Ashes: Is Steve Smith the best since Donald Bradman?

Steve Smith averages 75 in Tests as captain of Australia
Steve Smith averages 75 in Tests as captain of Australia

The scale of the damage done to England by Steve Smith's double century in the third Ashes Test is only matched by the sense of inevitability that the Australia skipper would get a monster score when he had only a few runs to his name.

Smith added an unbeaten 229 to the 141 not out he made in the first Test and averages more than 200 in the series.He is winning the Ashes for his country.

Not only that, but he is underlining his status as the number one Test batsman in the world.

And that's just in the present day.His heavy scoring, consistency and thirst for runs are drawing comparisons with the greatest of them all, Sir Donald Bradman.

The numbers

Smith made his maiden century in the fifth Test against England in August 2013.Since then, he has taken his tally of three-figure scores to 22.No one else has made more than 17 in the same period.

In that timeframe, he averages 72.76.Of other batsmen to have played more than 30 matches in that period, only New Zealand captain Kane Williamson's 64.89 comes close.

Still, we're talking about a relatively small sample when you consider the history of Test cricket goes back to 1877.

So consider this:during his merciless torture of the England attack on Saturday, Smith raised his career average to 62.89 - better than all to have ever played the game, with the exception of Bradman.

Think about that.Think of all of the great batsmen.Think of the greatest of the greats - Sachin Tendulkar, Viv Richards, Len Hutton, Brian Lara and Jack Hobbs, to name a few.

Smith has a better average than them all.

All-time top Test batting averages (minimum 20 innings)

The International Cricket Council has applied its ranking system historically, coming up with an all-time list.[1] Smith is fifth, behind Bradman, Hutton, Hobbs, Ricky Ponting and level with Peter May.

"At the moment his bat looks 6ft wide," said former Australia captain Mark Taylor.

"Smith has got an insatiable appetite for runs.You can see when he bats, he gets in that little bubble.He's almost oblivious to everything that's going on around him, except the ball that is coming out of the bowler's hand."

How does he do it?

An all-time great and a modern-day run machine - Steve Smith sits beside a model of Donald Bradman

"I know nothing about style.All I'm after is runs."

The words of Bradman, but they could easily have come from the mouth of Smith.

The Australia captain has a unique method, one so far removed from the MCC coaching handbook he could almost be playing a different sport.

To study Smith at the crease is to watch a man expending so much energy one wonders how he has the strength to bat for days on end.Twitching, fiddling, forever on the move.

The pre-delivery routine is always the same.Touch the left pad, then the right pad, then the box.Taps of the bat come in pairs, then one on its own, two flexes of the knees before the bowler delivers the ball.

Afterwards, it may be the hold of a pose as the ball skims to the boundary.Maybe it's a trotted single, pads on the outside of his knees and bat carried in both hands.It could be scampering between the wickets, heels kicking up to the backside, the urgency of a dog running after a ball.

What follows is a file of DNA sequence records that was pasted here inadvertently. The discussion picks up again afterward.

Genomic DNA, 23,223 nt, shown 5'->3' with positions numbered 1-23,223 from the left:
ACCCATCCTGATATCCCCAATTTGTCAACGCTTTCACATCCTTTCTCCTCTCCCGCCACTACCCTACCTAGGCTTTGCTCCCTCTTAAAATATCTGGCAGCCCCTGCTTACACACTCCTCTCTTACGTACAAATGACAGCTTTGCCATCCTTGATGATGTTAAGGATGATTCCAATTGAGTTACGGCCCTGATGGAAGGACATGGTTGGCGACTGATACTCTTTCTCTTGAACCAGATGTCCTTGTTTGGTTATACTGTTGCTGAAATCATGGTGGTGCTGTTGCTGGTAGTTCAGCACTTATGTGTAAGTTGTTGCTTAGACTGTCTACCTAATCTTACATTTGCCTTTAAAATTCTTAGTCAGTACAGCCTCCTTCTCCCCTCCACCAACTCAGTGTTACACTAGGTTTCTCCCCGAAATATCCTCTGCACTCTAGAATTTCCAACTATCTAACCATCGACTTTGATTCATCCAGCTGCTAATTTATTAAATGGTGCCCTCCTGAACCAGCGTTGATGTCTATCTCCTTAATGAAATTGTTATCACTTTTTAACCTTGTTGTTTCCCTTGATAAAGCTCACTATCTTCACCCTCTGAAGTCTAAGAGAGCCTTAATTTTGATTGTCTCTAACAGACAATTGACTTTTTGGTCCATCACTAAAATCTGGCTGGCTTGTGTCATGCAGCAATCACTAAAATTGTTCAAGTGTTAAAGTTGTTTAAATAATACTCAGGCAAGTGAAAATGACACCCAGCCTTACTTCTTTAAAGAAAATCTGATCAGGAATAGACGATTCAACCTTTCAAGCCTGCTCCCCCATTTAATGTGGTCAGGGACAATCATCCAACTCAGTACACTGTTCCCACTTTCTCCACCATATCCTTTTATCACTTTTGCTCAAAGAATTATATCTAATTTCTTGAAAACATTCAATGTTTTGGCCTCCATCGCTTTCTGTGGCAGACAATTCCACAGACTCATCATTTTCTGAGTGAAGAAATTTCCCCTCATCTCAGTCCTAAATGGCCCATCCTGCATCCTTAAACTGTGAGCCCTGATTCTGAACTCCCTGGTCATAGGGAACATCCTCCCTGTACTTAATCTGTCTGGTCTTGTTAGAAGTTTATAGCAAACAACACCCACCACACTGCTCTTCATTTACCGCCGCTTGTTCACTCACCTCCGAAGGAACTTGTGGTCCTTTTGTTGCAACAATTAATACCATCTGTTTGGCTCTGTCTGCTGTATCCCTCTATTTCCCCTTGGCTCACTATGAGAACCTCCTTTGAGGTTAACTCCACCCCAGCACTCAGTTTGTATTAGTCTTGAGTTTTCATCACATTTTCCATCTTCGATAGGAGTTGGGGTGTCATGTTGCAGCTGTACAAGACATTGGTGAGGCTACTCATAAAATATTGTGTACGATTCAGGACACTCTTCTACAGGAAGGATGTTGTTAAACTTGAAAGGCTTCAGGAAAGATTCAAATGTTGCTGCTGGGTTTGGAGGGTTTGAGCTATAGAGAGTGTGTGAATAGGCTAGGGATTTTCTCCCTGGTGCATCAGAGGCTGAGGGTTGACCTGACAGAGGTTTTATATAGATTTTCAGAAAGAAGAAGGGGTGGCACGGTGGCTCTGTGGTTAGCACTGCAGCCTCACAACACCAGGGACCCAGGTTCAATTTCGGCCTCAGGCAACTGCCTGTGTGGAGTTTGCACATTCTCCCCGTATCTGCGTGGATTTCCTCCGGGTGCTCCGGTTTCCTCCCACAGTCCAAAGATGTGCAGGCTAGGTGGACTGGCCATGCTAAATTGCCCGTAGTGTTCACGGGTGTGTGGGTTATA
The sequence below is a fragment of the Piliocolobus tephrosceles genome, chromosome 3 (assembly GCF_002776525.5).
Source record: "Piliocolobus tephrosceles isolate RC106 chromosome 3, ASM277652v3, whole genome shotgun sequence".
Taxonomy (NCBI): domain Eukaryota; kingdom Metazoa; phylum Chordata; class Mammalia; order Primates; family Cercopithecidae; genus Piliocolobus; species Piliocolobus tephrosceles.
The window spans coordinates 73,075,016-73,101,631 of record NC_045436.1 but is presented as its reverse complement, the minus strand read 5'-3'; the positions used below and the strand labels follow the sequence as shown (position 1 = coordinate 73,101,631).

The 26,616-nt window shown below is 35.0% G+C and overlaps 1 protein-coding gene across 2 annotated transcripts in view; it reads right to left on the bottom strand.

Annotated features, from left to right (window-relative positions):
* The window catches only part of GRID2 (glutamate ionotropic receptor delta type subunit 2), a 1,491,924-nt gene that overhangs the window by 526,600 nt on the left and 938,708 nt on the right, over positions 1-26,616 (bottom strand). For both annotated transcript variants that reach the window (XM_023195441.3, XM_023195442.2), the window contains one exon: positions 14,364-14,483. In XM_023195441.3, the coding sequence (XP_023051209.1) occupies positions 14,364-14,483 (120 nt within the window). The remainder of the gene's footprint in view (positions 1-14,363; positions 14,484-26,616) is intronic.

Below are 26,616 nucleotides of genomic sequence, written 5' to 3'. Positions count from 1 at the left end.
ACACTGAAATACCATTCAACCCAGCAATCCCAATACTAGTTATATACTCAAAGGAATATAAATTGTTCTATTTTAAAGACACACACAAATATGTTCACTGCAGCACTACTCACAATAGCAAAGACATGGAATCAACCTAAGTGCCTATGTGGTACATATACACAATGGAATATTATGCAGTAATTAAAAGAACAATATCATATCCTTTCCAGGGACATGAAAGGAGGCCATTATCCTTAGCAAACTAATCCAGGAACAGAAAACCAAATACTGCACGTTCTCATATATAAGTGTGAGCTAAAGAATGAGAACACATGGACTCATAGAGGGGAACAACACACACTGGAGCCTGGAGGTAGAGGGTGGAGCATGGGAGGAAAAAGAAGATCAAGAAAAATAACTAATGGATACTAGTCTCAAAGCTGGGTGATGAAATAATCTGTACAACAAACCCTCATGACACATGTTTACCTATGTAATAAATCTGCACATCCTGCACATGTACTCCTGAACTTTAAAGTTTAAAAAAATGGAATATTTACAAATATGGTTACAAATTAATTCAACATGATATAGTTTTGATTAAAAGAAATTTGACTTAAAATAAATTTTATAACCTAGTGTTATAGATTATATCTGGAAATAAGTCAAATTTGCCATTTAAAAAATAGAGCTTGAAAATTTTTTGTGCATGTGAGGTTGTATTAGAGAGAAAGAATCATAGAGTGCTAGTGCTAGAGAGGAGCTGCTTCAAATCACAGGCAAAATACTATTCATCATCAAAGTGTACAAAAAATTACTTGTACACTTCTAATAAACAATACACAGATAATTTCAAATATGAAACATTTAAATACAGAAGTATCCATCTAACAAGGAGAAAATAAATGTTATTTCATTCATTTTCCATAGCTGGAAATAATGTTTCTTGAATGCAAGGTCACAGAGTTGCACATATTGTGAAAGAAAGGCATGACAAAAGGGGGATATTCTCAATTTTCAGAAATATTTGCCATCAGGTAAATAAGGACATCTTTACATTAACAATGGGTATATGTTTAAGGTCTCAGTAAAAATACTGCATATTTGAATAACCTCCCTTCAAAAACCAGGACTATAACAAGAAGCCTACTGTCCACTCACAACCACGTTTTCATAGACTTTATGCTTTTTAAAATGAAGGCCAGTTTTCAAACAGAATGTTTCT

If it's a dot ball, the fidgeting begins again.Right pad, box.Left pad, helmet.Walk to square leg, come back, begin pre-delivery routine.

In between those rituals, the actual batting has just as many moving parts.

Back and across to the pace bowlers, a move forward to the spinners.A backlift that takes the blade to gully, but always delivers the full face to the bowler.

Shuffle to off stump, giving the certain feeling that he will be either bowled or lbw.Not a bit of it.He never misses.

Bradman is regarded as the greatest batsman of all time

To bowlers, he is the ultimate irritant.There are Bradman comparisons to be found here, too.

"If you watch carefully, when he has his bat lifted towards third slip, then gully, then it comes right around, it is very much like Bradman," said former England opener Geoffrey Boycott.

As for the footwork - that wander towards point - it was forged to combat a weakness.

"It's a technique that has evolved," said Simon Katich, the former Australia opener who was New South Wales captain when Smith made his first-class debut.

"He was quite compulsive at playing the short ball and it got him into trouble.As a result, he felt he needed to get inside the ball more.

"He's so comfortable with people trying to bowl at his stumps because his strength is on the leg side."

If the technique is unique, then Smith's thirst for runs in unquenchable.It leads to hours in the nets, even if that means asking for help from unusual places.

"If he's at home and he can't find anyone else to go and practise with, he gets his fiancee Dani to feed balls into the bowling machine just so he can go and have a hit," Smith's manager Warren Craig told Test Match Special.

"Dani is fantastic.She is such a pivotal part of the success you see on the field."

Pint-sized Ashes:Australia pile on the punishment on day three

Is there a weakness?

That depends on who you ask.

Katich believes Smith has a game that can be adapted to suit all conditions.

However, former England off-spinner Graeme Swann says the Australia skipper is found wanting when he faces the moving ball.And the theory holds some water.

In the second innings of the second Ashes Test in Adelaide, when England had the pink ball swinging under floodlights, Smith looked a different player.